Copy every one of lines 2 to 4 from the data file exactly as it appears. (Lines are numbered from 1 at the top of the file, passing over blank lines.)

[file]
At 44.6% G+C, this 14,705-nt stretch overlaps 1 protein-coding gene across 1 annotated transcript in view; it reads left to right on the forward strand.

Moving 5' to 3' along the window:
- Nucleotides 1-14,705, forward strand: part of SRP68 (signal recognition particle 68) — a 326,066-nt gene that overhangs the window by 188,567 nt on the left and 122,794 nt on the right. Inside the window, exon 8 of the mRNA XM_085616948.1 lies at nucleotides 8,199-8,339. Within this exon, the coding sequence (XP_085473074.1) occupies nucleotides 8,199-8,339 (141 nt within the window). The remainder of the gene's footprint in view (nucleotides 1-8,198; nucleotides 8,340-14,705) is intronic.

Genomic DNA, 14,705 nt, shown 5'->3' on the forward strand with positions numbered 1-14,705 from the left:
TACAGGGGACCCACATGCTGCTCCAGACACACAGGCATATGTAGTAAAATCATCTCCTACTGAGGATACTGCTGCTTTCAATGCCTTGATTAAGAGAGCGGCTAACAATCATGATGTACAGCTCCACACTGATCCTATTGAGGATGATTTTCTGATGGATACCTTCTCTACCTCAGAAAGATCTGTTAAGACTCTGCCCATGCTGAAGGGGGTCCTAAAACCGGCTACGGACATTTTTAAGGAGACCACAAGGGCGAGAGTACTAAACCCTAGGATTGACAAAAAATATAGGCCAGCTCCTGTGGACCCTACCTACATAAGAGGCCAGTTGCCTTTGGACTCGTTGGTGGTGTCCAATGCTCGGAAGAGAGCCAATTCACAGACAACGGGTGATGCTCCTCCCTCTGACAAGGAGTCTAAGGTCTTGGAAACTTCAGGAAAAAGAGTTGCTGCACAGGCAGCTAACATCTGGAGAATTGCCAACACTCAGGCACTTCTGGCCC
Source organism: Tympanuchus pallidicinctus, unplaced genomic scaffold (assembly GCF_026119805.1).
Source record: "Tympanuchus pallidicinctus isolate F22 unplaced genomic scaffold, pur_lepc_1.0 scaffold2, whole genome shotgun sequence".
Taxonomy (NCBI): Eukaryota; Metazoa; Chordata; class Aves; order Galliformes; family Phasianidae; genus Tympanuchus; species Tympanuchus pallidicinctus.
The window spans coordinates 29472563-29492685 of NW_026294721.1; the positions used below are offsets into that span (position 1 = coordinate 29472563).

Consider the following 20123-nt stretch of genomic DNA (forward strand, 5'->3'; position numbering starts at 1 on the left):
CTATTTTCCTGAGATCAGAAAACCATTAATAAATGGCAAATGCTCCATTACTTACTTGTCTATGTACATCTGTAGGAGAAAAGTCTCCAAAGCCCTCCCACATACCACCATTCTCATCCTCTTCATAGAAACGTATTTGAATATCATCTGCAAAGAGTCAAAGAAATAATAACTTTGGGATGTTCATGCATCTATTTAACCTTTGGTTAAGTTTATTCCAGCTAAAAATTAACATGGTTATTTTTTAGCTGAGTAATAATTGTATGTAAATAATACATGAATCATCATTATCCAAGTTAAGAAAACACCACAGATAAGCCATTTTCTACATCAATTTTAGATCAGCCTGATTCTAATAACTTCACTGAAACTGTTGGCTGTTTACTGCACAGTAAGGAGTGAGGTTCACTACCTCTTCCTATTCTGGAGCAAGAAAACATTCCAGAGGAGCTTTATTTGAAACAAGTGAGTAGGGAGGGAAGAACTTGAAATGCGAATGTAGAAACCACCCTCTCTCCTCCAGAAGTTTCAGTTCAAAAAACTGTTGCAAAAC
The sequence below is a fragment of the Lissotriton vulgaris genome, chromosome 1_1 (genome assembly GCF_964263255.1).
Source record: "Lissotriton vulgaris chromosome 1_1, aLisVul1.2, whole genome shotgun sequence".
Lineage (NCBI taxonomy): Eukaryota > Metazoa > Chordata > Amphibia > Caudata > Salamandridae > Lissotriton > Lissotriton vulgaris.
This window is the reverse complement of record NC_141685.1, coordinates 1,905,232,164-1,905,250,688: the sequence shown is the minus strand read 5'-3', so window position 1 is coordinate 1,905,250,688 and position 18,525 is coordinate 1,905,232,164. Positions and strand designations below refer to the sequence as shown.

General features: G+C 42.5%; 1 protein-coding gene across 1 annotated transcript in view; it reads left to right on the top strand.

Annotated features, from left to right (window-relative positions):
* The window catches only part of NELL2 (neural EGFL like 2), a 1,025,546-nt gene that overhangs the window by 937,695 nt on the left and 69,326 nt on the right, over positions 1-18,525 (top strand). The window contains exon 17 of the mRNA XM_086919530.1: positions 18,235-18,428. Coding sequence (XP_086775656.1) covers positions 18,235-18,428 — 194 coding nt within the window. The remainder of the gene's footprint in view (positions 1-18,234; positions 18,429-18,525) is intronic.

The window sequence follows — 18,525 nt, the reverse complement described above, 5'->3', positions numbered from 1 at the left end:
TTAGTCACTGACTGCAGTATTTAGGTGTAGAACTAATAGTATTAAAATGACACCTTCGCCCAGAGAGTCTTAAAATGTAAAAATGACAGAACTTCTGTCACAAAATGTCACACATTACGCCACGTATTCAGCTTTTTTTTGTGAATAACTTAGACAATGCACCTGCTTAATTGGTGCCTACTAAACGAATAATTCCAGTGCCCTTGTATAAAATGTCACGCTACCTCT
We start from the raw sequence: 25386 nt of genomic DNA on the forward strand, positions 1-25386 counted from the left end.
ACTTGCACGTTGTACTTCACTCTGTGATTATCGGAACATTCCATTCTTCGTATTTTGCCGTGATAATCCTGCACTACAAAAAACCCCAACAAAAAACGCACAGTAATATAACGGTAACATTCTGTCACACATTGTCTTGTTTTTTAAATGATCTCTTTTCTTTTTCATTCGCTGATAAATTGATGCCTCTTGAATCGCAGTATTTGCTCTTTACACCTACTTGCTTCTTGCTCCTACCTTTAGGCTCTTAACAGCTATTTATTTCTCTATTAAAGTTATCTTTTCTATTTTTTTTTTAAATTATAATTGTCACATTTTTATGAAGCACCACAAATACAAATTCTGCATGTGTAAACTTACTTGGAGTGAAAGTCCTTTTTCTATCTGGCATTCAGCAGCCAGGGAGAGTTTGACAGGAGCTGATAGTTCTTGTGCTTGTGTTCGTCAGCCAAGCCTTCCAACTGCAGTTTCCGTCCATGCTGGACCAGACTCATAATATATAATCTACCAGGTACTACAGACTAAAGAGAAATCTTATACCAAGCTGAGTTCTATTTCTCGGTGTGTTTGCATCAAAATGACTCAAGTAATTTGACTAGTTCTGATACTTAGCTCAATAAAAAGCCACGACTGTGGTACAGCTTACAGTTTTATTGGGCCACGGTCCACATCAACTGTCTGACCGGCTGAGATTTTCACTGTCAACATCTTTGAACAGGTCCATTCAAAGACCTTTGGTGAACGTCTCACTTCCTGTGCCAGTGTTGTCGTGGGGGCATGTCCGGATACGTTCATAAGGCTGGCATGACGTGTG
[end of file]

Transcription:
Moving 5' to 3' along the window:
- Nucleotides 1-14,705, forward strand: part of SRP68 (signal recognition particle 68) — a 326,066-nt gene that overhangs the window by 188,567 nt on the left and 122,794 nt on the right. Inside the window, exon 8 of the mRNA XM_085616948.1 lies at nucleotides 8,199-8,339. Within this exon, the coding sequence (XP_085473074.1) occupies nucleotides 8,199-8,339 (141 nt within the window). The remainder of the gene's footprint in view (nucleotides 1-8,198; nucleotides 8,340-14,705) is intronic.

Genomic DNA, 14,705 nt, shown 5'->3' on the forward strand with positions numbered 1-14,705 from the left: